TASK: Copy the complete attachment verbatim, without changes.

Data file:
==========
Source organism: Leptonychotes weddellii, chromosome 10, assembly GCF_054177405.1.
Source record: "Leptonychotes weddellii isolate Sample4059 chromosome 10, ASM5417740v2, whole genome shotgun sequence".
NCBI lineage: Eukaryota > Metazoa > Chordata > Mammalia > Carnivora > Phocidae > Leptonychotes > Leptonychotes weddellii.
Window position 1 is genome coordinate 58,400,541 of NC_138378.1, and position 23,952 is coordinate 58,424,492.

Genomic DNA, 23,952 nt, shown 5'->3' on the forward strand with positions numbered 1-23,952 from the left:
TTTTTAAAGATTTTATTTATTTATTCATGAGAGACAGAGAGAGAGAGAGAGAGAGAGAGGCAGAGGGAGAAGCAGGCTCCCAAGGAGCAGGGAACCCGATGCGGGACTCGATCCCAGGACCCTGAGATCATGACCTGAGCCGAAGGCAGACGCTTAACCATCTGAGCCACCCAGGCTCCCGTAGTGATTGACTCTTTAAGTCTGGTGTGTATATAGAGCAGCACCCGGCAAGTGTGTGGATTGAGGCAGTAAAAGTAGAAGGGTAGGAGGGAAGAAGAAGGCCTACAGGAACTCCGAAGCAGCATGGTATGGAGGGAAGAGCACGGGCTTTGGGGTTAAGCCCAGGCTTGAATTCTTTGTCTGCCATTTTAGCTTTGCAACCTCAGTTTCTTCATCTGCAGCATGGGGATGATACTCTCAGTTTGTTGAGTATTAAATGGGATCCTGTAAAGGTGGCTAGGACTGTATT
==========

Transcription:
Source organism: Leptonychotes weddellii, chromosome 10, assembly GCF_054177405.1.
Source record: "Leptonychotes weddellii isolate Sample4059 chromosome 10, ASM5417740v2, whole genome shotgun sequence".
NCBI lineage: Eukaryota > Metazoa > Chordata > Mammalia > Carnivora > Phocidae > Leptonychotes > Leptonychotes weddellii.
Window position 1 is genome coordinate 58,400,541 of NC_138378.1, and position 23,952 is coordinate 58,424,492.

Genomic DNA, 23,952 nt, shown 5'->3' on the forward strand with positions numbered 1-23,952 from the left:
TTTTTAAAGATTTTATTTATTTATTCATGAGAGACAGAGAGAGAGAGAGAGAGAGAGAGGCAGAGGGAGAAGCAGGCTCCCAAGGAGCAGGGAACCCGATGCGGGACTCGATCCCAGGACCCTGAGATCATGACCTGAGCCGAAGGCAGACGCTTAACCATCTGAGCCACCCAGGCTCCCGTAGTGATTGACTCTTTAAGTCTGGTGTGTATATAGAGCAGCACCCGGCAAGTGTGTGGATTGAGGCAGTAAAAGTAGAAGGGTAGGAGGGAAGAAGAAGGCCTACAGGAACTCCGAAGCAGCATGGTATGGAGGGAAGAGCACGGGCTTTGGGGTTAAGCCCAGGCTTGAATTCTTTGTCTGCCATTTTAGCTTTGCAACCTCAGTTTCTTCATCTGCAGCATGGGGATGATACTCTCAGTTTGTTGAGTATTAAATGGGATCCTGTAAAGGTGGCTAGGACTGTATT